Inside Linebackers With Draftable Grades:

Tyler Matakevich- Temple (6’0″, 238 Lbs.): Matakevich should be the poster child for anyone who relies solely on analytics. On paper, their is nothing impressive about Matakevich. He is short, he has short arms, and he did not test well at the Combine. However, when you put on the tape, you see a football player. He is a solid tackler with excellent instincts and awareness to make up for his lack of speed. He is aggressive and will jolt bigger players with his strength. He plays with good technique and vision, with little to no wasted movements. He is a team captain and life is focused on everything football. Matakevich will never be a wow type player, but will put up consistent stats and be an important cog in a defense. (4th/5th round grade)

Blake Martinez- Stanford (6’1″, 237 Lbs.): Martinez has a nice combination of instincts and athleticism. He is a smooth mover and rarely has wasted movements. He diagnoses plays quickly and moves quickly but in control towards the ball. Martinez has no concern for his body as he attacks to fill gaps and make plays. He has the athleticism and movement skills to drop in coverage. He was a very productive tackler in college. He is known for his team leadership, toughness, smarts, and non stop motor; all things the Patriots look for in a player. He is undisciplined as a tackler and needs to work on the fundamentals. Will make a big hit on one play and then wiff on the next. He is tight hipped and struggles with lateral movement and will get caught flat footed when dealing with shifty ball carriers. (4th/5th round grade)

Nick Kwiatkowski- West Virginia (6’2″, 243 Lbs.): Kwiatkowski has good size for the position and is built to hold up in the NFL. He is a downhill runner with good instincts to read and react quickly. He is a solid tackler who lets people know when they have been hit by him. He is a smart player who moves well and is comfortable in space. He has a nose for the ball and is a play maker, with 20 passes defended and 6 interception in his career. Plays with the necessary mindset of an NFL Middle Linebacker. A team captain and ferocious competitor. He is more of a straight-line runner and lacks lateral quickness when moving East/West. He will struggle with shiftier receivers in coverage because of his lower body tightness. (5th/6th round grade)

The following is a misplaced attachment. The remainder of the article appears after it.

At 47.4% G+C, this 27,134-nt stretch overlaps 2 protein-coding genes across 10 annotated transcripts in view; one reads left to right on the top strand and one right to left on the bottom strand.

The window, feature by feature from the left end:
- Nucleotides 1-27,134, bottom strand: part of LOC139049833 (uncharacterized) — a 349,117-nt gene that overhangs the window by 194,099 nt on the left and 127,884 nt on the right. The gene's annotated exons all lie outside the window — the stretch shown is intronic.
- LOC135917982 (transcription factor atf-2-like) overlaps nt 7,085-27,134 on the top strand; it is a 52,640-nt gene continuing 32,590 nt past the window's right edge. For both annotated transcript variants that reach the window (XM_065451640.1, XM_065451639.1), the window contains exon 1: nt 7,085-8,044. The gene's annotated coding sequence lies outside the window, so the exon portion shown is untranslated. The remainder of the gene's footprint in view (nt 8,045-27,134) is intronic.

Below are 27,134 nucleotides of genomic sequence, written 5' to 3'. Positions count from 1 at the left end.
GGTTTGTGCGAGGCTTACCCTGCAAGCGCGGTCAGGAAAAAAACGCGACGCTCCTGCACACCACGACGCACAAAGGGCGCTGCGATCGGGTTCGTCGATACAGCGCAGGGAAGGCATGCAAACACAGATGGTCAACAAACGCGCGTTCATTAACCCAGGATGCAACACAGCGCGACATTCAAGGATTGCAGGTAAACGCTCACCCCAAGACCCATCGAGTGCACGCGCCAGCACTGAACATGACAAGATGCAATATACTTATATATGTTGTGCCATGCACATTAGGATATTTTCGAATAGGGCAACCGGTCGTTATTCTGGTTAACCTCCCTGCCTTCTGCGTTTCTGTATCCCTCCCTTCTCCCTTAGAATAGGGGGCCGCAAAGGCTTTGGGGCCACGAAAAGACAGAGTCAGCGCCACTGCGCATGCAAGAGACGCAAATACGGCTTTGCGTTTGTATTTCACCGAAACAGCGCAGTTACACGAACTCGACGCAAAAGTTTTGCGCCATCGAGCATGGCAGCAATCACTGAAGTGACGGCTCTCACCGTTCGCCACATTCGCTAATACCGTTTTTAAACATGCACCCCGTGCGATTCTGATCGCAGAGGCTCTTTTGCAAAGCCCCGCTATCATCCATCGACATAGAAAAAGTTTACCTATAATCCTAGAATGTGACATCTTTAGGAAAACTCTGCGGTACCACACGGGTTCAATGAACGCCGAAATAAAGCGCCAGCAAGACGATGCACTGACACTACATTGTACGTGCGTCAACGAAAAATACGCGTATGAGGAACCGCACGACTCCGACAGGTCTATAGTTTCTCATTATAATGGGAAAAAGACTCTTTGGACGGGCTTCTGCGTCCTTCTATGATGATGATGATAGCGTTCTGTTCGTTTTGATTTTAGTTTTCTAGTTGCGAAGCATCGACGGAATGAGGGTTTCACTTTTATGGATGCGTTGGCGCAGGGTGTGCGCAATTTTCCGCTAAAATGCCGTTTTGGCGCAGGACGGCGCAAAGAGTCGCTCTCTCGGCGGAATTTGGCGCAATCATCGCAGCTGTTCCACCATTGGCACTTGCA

Edge Players With Draftable Grades:

Shilique Calhoun- Michigan State (6’4″, 251 Lbs.): Calhoun has good size and length for the position and could be utilized in both a 4-3 or a 3-4. He still has room to grow and could add bulk to his frame without sacrificing any athleticism. Calhoun is quick off the snap and has good lower body flexibility to bend the edge as a pass rusher. He is a smooth mover that plays with good balance,body control, and change of direction skills. He has the coveted trait of transferring speed to power. Calhoun has powerful hands and he uses them well. He has long arms and uses them to shield off blockers. He has the speed to set the edge and force running plays outside. Calhoun wins with his speed and must develop his pass rushing skills and counter moves. He lacks lower body power to hold up consistently against the run and teams will exploit that weakness.  He can be overaggressive at times and is not a great tackler from a fundamentals standpoint. He can come in and contribute right away as a pass rusher. He needs time to develop his skills if he is going to be anything more than a pass rush specialist though. (2nd/3rd round grade)